Archive for October, 2003

  • Rob Spectre
  • 31
  • Oct
  • 03

I love All Hallow’s Eve. Today at my day job our usual Fight Friday was replaced in light of the holiday by Fright Friday, an event where employees (read: me) were encouraged (read: discouraged) to dress in a costume.

I wore my ratty nasty WaterFire jeans, a hoodie sweater full of holes, and carried around a little paper cup. Who was I, you ask?

The General Manager of the Boston Red Sox.

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  • Rob Spectre
  • 29
  • Oct
  • 03

This is going to spoil the surprise for our Halloween present, but check out my answering machine message.

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  • Rob Spectre
  • 27
  • Oct
  • 03

I’ve come to think of rush hour in Providence as kind of a pleasant afternoon stroll, easily slipping in and out of the crowded lines with a half dozen different alternate routes home in the event of congestion. I’ve become a bit of a master at it, weaving in, twisting the indecision of the accident-prone to my advantage, consistently beating the averages in my small commute home. However, thanks to the autumnal timefuck, I learned that true fear is that pleasant afternoon stroll… in the dark with 25% visibility. What was usually an enchanting erotic ballet became the awkward fumblings of Catherine the Great’s pages trying to squeeze a horse-shaped peg into a human sized hole.

Heard the car door slam behind me like the distant rumble of a sawed-off, echoing fruitlessly against my ears now numbed by rage and the cold, driving New England rain blanketing the night in a chill.

So, in anticipation of its sequel, I’ve been trying to beat Max Payne for the past couple of weeks. Absorbed by both the kickass Matrix style effects and the gritty film noir storyline, I’ve generated a Mickey Spillane filter for absolutely everything I do.

The neon signs laughed with the false charm of a Yakuza – that welcoming grin of cold blooded murder. Shop Smart. Shop K-mart, they said. A sham for the den of criminal debauchery inside.

I mean absolutely *everything*. Even going down to the store has become an experience evaluated only in terms of how many people I could drop with dual Ingrams in slow motion. Add to the equation my three quarter trench coat and a somewhat drizzly evening, and this geek is a public embarassment just waiting to happen.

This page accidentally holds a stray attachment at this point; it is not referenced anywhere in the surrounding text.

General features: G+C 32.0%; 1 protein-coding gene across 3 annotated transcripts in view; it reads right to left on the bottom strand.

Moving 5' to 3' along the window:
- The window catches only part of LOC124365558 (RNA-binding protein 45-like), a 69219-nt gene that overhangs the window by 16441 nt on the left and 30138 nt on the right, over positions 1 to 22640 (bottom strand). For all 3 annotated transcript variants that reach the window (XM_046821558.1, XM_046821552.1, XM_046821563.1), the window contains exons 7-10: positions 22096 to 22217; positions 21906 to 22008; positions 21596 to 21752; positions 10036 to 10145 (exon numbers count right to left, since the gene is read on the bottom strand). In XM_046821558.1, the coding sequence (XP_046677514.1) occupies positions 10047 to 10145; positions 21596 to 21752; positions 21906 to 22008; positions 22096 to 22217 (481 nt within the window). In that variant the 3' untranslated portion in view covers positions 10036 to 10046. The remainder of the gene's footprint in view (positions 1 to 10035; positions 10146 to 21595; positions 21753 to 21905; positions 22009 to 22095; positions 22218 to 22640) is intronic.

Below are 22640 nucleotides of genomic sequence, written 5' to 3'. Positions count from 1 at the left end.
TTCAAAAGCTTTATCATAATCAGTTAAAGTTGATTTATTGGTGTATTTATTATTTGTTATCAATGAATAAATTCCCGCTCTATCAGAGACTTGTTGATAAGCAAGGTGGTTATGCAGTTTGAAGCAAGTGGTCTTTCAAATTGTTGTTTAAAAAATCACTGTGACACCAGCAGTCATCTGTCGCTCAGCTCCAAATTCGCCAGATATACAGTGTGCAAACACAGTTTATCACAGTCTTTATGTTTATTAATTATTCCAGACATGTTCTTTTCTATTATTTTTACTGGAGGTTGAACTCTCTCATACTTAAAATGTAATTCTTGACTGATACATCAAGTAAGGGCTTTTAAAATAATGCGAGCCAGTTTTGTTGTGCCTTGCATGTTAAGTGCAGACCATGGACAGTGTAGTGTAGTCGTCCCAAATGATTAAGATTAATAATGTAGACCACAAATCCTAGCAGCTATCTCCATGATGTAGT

I walked up to the “cashier.” What that really meant was the broad who took the dime for the goods. I grabbed something off of the shelf just to play it Bogart. She scanned it and without flinching an eye she said, “$8.49.”

I could tell she was hiding something.

The line between fantasy and reality is a lot more black and white for most people, but apparently to me it is not so much “drawn” as it is “chalked with hopscotch pastel just begging to be hopped around over.”

“I got what you need,” I said lowly, growling against the deep seated rage against the loss of my wife and daughter that was forever stuck against the back of my throat, burning with the bile of grief and revenge.

I don’t have a wife and daughter.

“$8.49 sir,” she repeated, rolling her eyes. Real professional, this broad. Kept her hand close to her chest. To raise pulses, I pulled back against my beltline and whipped out my card. This should get me through, I thought. How wrong I was. In a heartbeat’s fit of forgetfulness, a cosmic clumsy moment that takes the salt out of old dogs and the life out of a greenhorn’s lungs, I fumbled the card, sending it tumbling to the floor. She just looked at me blankly with cold, unfeeling eyes.

I picked up the card, and quit acting like a douchebag.

I picked up the card, and quit acting like a douchebag.

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  • Rob Spectre
  • 26
  • Oct
  • 03

Not that I have a whole lot of points of comparison, but RENT is easily the best musical I’ve ever seen. The show was considerably more low budget and laid back than I ever expected, especially since we’re going on almost a decade since it made its huge splash on Broadway. Preserving its shoestring roots, the set was large and reasonably elaborate, but certainly missing the gigantic lazy susans of Meet Me in St. Louis, a certain charm that I appreciate.

One of the interesting thoughts that were proposed over the course of the night is the fact that a lot of what is in the musical is no (at least in places other than the Midwest) blase. A drag queen and a junkie’s misfit adventures in Alphabet City’s ghetto might have raised eyesbrows before, but – besides Elton John – does anyone even talk about AIDS anymore? I remember even five years ago when everybody who was anybody was sporting the red ribbon and the big hubbaloo with Slayer and their T-shirts. Before it was a disease that only homosexuals got. Now it’s a disease that only black people get. It seems so long ago that people would talk about their one friend that got AIDS.

What’s even more frightening is that the epidemic is far from over.

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  • Rob Spectre
  • 24
  • Oct
  • 03

Tickets to RENT and I don’t even have to drive to Kansas City. Living in civilization can be pretty wonderful sometimes.

At a benefits meeting this morning at my dayjob a saleslady promoting our handy dandy 401(k) package asked the question, “Does any one in here really believe Social Security is going to be around when you retire?” To which I immediately replied, “Elect a Democrat.”

Jamie quit, Jodie got married, but I’m still here.

Google just innovated its way around investment bankers. Actually determining market value by using an online auction, as opposed to a couple rich white MBAs; sheer brilliance.

New Anti-Flag record out. Crunchy even in milk.

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